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Meet three extraordinary women behind ‘Mother Tongue’, a project striving to improve the birth experience for refugees

This Maternal Mental Health Awareness Week, we are spotlighting a National Lottery funded organisation training eight women to provide basic translation, care and support for pregnant refugee women in Bristol and beyond.

‘Mother Tongue’, which received £10,000 in funding from The National Lottery Community Fund, aims to assuage some of the feelings of alienation and culture shock for refugee women giving birth in the UK and improve communication between them and the health professionals attending their birth.

We spoke to three of the women behind Mother Tongue to hear more about the project.

Kate Woods, founder of ‘Mother Tongue’ and CEO of ‘Doulas Without Borders’

Kate Woods has been a Doula (a trained ‘birthkeeper’ who offers emotional, physical and informational support to pregnant women) for over 20 years. Her organisation ‘Doulas Without Borders’ is a network of volunteers that provide free services to women across the UK, who are experiencing multiple disadvantage and financial hardship during pregnancy, birth and early parenthood.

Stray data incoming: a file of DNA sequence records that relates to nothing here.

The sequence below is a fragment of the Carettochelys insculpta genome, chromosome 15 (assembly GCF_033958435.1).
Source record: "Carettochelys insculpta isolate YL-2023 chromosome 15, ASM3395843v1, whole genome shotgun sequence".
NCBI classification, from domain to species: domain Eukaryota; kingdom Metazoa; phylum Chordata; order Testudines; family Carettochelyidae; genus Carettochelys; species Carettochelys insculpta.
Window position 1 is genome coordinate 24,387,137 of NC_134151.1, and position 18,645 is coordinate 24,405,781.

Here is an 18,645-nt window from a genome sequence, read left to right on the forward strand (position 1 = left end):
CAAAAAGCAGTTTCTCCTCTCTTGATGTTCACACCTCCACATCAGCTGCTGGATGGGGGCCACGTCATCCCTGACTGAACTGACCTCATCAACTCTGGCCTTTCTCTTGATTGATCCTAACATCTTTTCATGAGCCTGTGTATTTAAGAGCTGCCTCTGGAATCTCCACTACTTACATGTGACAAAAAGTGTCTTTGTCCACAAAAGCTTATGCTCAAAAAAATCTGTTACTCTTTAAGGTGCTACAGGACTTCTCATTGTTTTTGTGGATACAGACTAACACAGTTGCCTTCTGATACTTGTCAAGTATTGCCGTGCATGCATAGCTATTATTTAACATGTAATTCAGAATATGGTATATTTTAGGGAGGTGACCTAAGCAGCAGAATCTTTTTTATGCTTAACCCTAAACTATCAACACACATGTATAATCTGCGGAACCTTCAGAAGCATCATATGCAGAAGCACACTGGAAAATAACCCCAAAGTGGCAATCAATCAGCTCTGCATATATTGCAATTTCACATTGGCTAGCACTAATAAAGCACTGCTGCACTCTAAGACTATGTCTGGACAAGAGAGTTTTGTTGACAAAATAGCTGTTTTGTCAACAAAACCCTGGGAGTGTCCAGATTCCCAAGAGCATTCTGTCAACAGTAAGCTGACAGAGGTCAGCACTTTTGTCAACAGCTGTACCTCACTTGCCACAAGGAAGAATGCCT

Kate created Mother Tongue at her home in Glastonbury. She said:

“I noticed the same issue repeating, when coordinating referrals for our service. Women with no English needed our support, but we couldn’t bridge the gap without shared language. I knew that being able to connect women with a linguistic and cultural ‘match’ could provide safety, allow for informed choice and ultimately, a more dignified birth.

“At the time, translators weren’t allowed into the hospital, as they weren’t seen as key workers. And even when they are allowed in, as they aren’t trained as advocates or birth attendants, they can’t provide what non-English speaking women in vulnerability need. The support is usually via phone as well and the women have to walk in labour to the maternity reception’s landline.

“The refugees and asylum seekers we support are often alone in the country, without family and dealing with the culture shock of being in an unfamiliar healthcare system, plus the trauma from felling their homeland and they’re surrounded by people speaking a different language. So it struck me as a good idea to offer training to those women who are fluent in the mother tongues of those we support and with some lived experience of what so many women are going through. The training provides a sense of achievement and integration for our students and a great match for those who they’ll support. Through this, we hope to contribute towards rebuilding a sense of community too.”

Dr Şebnem Susam-Saraeva, Senior Lecturer in Translation Studies at the University of Edinburgh and Doula

Dr Şebnem Susam-Saraeva is an expert in translation and an experienced doula. She works with Kate on Mother Tongue, training the woman in the basics of translation and interpreting, how to deal with medical terminology and the principles of supporting women in childbirth.